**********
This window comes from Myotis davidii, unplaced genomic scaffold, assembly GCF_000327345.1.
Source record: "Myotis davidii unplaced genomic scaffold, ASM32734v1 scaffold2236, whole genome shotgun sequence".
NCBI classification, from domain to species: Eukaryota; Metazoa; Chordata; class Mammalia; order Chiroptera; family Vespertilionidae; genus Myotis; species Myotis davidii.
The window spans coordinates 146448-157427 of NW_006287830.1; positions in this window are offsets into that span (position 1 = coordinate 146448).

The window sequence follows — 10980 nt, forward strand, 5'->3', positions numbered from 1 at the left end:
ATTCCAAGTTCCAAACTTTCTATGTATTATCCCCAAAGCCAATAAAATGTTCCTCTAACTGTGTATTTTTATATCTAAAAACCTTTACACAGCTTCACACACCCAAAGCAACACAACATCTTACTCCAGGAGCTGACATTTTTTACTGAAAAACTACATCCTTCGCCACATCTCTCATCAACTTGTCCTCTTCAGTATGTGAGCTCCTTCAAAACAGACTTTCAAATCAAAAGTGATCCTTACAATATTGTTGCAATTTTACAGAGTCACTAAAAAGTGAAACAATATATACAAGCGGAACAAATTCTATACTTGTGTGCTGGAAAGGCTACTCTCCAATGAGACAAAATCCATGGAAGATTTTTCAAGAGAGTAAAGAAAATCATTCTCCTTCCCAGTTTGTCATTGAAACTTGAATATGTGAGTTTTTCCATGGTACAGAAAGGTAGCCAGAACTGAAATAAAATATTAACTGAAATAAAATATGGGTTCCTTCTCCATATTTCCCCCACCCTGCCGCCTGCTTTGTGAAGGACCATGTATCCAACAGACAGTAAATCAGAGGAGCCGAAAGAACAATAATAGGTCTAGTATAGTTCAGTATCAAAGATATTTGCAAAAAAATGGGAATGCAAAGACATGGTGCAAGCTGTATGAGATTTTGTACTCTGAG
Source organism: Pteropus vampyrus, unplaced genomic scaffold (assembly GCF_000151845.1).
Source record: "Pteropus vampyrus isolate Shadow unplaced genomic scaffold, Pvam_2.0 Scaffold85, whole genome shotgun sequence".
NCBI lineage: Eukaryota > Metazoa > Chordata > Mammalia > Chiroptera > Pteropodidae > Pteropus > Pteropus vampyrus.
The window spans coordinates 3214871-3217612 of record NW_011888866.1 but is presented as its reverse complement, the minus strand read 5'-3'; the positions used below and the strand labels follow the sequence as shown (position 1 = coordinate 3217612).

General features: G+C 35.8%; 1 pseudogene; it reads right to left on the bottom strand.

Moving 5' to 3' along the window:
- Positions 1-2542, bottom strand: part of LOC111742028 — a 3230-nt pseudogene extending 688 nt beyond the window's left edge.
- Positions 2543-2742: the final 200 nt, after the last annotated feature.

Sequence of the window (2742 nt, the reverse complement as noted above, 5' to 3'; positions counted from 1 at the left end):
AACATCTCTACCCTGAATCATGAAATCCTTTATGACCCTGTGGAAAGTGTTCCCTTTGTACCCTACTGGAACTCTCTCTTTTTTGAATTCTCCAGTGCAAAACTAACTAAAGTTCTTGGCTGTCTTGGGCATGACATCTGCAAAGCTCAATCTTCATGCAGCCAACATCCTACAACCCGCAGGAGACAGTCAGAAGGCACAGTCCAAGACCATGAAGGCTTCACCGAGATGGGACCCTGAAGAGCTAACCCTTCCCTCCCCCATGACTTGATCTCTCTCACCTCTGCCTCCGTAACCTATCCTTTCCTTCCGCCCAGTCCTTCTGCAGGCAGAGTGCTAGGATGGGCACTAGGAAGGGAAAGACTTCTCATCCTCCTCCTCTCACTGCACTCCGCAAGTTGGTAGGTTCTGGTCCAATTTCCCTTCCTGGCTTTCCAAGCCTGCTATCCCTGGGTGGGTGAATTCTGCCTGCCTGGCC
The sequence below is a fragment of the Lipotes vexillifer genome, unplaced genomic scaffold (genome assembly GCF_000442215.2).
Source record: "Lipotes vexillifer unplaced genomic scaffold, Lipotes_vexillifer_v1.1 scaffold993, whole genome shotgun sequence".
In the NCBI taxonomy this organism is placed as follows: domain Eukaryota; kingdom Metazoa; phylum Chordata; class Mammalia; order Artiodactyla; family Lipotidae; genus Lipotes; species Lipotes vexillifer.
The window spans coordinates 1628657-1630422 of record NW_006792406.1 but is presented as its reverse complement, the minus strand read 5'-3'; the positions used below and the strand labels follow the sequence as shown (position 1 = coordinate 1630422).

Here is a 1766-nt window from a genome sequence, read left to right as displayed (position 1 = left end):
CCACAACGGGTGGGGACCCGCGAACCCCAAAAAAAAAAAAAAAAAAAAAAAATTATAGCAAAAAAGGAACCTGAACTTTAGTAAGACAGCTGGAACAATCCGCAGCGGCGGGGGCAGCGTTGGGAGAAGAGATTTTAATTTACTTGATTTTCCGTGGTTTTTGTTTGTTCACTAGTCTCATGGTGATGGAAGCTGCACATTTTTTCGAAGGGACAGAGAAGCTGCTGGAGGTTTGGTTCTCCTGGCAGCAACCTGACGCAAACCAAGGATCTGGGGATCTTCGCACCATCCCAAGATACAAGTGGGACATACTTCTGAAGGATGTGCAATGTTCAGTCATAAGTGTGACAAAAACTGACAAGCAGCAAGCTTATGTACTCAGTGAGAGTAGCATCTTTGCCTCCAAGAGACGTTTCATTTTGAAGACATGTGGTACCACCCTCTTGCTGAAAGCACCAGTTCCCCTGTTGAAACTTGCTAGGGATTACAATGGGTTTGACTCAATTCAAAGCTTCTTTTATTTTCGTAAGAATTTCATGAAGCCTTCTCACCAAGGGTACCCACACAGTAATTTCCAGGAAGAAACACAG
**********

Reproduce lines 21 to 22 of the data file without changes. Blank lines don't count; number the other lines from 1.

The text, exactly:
Here is a 1766-nt window from a genome sequence, read left to right as displayed (position 1 = left end):
CCACAACGGGTGGGGACCCGCGAACCCCAAAAAAAAAAAAAAAAAAAAAAAATTATAGCAAAAAAGGAACCTGAACTTTAGTAAGACAGCTGGAACAATCCGCAGCGGCGGGGGCAGCGTTGGGAGAAGAGATTTTAATTTACTTGATTTTCCGTGGTTTTTGTTTGTTCACTAGTCTCATGGTGATGGAAGCTGCACATTTTTTCGAAGGGACAGAGAAGCTGCTGGAGGTTTGGTTCTCCTGGCAGCAACCTGACGCAAACCAAGGATCTGGGGATCTTCGCACCATCCCAAGATACAAGTGGGACATACTTCTGAAGGATGTGCAATGTTCAGTCATAAGTGTGACAAAAACTGACAAGCAGCAAGCTTATGTACTCAGTGAGAGTAGCATCTTTGCCTCCAAGAGACGTTTCATTTTGAAGACATGTGGTACCACCCTCTTGCTGAAAGCACCAGTTCCCCTGTTGAAACTTGCTAGGGATTACAATGGGTTTGACTCAATTCAAAGCTTCTTTTATTTTCGTAAGAATTTCATGAAGCCTTCTCACCAAGGGTACCCACACAGTAATTTCCAGGAAGAAACACAG